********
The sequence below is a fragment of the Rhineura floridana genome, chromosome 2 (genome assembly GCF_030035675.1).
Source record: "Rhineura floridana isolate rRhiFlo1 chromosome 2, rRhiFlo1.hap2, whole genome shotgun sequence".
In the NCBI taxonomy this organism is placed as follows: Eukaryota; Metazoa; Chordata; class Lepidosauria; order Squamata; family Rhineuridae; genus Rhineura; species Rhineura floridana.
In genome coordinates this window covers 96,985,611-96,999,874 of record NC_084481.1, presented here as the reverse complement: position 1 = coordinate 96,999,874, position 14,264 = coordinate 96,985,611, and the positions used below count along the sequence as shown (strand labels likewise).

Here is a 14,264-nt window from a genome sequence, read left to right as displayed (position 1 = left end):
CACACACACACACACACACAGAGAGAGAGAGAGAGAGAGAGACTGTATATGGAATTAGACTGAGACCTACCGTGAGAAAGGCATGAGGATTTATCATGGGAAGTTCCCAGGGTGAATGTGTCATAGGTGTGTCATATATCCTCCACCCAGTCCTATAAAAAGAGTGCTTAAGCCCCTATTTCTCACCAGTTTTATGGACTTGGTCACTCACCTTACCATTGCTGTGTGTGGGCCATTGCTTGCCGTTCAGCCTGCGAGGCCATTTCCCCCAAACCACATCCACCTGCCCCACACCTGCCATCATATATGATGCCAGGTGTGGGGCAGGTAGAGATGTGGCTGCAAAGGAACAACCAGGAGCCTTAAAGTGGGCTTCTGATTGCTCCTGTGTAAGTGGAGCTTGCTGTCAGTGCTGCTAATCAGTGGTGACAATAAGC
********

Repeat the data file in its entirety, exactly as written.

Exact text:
The sequence below is a fragment of the Rhineura floridana genome, chromosome 2 (genome assembly GCF_030035675.1).
Source record: "Rhineura floridana isolate rRhiFlo1 chromosome 2, rRhiFlo1.hap2, whole genome shotgun sequence".
In the NCBI taxonomy this organism is placed as follows: Eukaryota; Metazoa; Chordata; class Lepidosauria; order Squamata; family Rhineuridae; genus Rhineura; species Rhineura floridana.
In genome coordinates this window covers 96,985,611-96,999,874 of record NC_084481.1, presented here as the reverse complement: position 1 = coordinate 96,999,874, position 14,264 = coordinate 96,985,611, and the positions used below count along the sequence as shown (strand labels likewise).

Here is a 14,264-nt window from a genome sequence, read left to right as displayed (position 1 = left end):
CACACACACACACACACACAGAGAGAGAGAGAGAGAGAGAGACTGTATATGGAATTAGACTGAGACCTACCGTGAGAAAGGCATGAGGATTTATCATGGGAAGTTCCCAGGGTGAATGTGTCATAGGTGTGTCATATATCCTCCACCCAGTCCTATAAAAAGAGTGCTTAAGCCCCTATTTCTCACCAGTTTTATGGACTTGGTCACTCACCTTACCATTGCTGTGTGTGGGCCATTGCTTGCCGTTCAGCCTGCGAGGCCATTTCCCCCAAACCACATCCACCTGCCCCACACCTGCCATCATATATGATGCCAGGTGTGGGGCAGGTAGAGATGTGGCTGCAAAGGAACAACCAGGAGCCTTAAAGTGGGCTTCTGATTGCTCCTGTGTAAGTGGAGCTTGCTGTCAGTGCTGCTAATCAGTGGTGACAATAAGC